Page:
Ken Jacobs combines custom innovation and targeted advertising strategies to generate sales.
By Sigrid Tornquist
“That’s always the challenge—keeping the phones ringing and customers coming in the door,” says Ken Jacobs, owner of Raymond Brothers Ltd. in London, Ontario, Canada. “We get repeat business but it’s not weekly or yearly—it’s years down the road.” Like many custom specialty fabrics providers, finding the most effective way of generating new business is a priority for Jacobs’ company, which specializes in tent and party rental, awnings and industrial fabrics.
Jacobs’ educational background is in funeral directing, and although he and his wife attempted to purchase a funeral home over a several-year period (after graduation), that didn’t pan out. After a while they began to entertain other options. “I’m the type of person who enjoys learning,” Jacobs says. “It could have been any type of business. Whether [the products] are awnings, tents or anything else—business is business.”
Focus on custom
In 1998, Jacobs and his wife bought Raymond Bros., which had been in business since 1903. After acclimating to the awning and tent rental market, Jacobs applied his ability to make connections with people, assess their needs and find ways to meet those needs, to his new company.
He began by focusing on the benefits that are specific to custom products, and utilizing a variety of methods to increase the company’s visibility and generate interest. “There’s not a lot of custom anything out there, so it’s a breath of fresh air for customers when they find they can bring us a problem and we can solve it,” he says.
And what is the most obvious, ongoing benefit of customization? Made to order for one—applicable to many. Take the customer who approached Jacobs asking him to provide a reasonably priced, large tent for an annual weekend event. The client needed a 30,000-square-foot tent for an antique car show each year that could be installed quickly, dismantled quickly and be cost effective. Jacobs wanted to fill that need but knew that manufacturing a tent that was large enough, met code requirements and wasn’t cost prohibitive would be a challenge. “We considered the different structures—frame tents, clearspan structures—but they were $60 to $70 thousand and there was just no way we could recoup that money in just a weekend,” Jacobs says. “Then we started playing with the pole tent idea and got engineers involved—and we started building.”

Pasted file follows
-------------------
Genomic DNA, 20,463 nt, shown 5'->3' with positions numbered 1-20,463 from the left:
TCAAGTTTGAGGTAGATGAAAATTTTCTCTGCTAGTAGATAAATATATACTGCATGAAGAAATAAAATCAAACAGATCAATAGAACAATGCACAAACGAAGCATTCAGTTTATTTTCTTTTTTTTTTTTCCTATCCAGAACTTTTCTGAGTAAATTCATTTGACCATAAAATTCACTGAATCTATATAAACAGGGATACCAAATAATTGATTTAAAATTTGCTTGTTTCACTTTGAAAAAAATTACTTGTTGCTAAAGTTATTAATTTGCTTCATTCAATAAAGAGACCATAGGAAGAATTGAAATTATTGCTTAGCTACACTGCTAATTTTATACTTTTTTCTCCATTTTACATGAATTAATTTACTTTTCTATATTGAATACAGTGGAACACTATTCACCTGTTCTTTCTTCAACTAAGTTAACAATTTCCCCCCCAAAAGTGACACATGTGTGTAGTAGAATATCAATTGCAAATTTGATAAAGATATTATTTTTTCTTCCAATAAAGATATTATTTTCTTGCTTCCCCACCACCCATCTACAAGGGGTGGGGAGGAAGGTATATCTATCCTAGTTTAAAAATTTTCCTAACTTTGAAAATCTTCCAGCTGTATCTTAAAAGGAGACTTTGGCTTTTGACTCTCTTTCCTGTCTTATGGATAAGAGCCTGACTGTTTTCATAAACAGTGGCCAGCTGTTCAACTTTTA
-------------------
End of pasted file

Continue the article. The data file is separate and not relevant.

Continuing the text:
It keeps going … and going
Jacobs and his team created a 300-by-100-foot pole tent that met the needs of that particular client but could also be marketed to other clients. The result was that Jacobs and his crew have manufactured what is the largest pole tent in Canada. It can be installed in a day; it can be dismantled in a day; and it can seat a lot of people for a reasonable cost.
He markets the tent (beyond the original client) through local event promoters. “[Our community] has a population of just over 300,000,” he says. “We market to all the promoters and when different events come to town, they think of us.” As it is, the tent is booked once a month. The tent, manufactured in 2005, is now paid for and will probably have a lifespan of at least ten more years.
So how else does he get the word out about the biggest tent in Canada and the rest of his tents, event rental and awnings? Besides the event promoters, Jacobs markets his business, of course, via the company website and the yellow pages. But perhaps the strategy that creates the most recognition for his company in the local market is—the radio.
On the air
Advertising on the radio is hardly a new concept—but for Jacobs, taking advantage of all marketing opportunities and positioning each marketing endeavor in a way that is identifiable has paid off. “Radio is the best form of advertising we’ve found,” he says. “I do all the voicing myself and feel like I can portray the business in the way I want it to be portrayed.” Jacobs is able to track consumer recognition by virtue of the ad phrasing. The company’s radio segments always end with the same jingle—“Raymond Brothers Tent and Awnings: The shadiest guys in town.”
“It’s funny,” Jacobs says. “People come up to my workers and say ‘Oh, you’re the shadiest guys in town.’ And right away we know where they heard about us, because we only use that slogan on the radio.” Jacobs routinely redirects the ads, depending on a combination of what the seasonal needs of the clients may be and what he knows the company has to offer. “We try to plant seeds regarding ways in which clients can use our services [awnings and tents],” he says. “We use the ads to address complaints as well as compliments.”
The marketing strategy’s bottom line, however, has much to do with the weather. “We’ve found that the weather really drives our business more than any other element out there,” Jacobs says. “If it’s cold and wet it’s a different story than if it’s hot and dry. We advertise to say that awnings [and tents] are good in the rain as well as the sun.”
Internet, print, radio—it’s the combination of advertising that Jacobs relies upon to let customers know that his company has what they need. And the common thread running between the types of media is that the customer receives—and believes—the message. “I want the customer’s feedback.” Jacobs says. “I want them to be happy. I want the customer to be the sales person when the job is done.”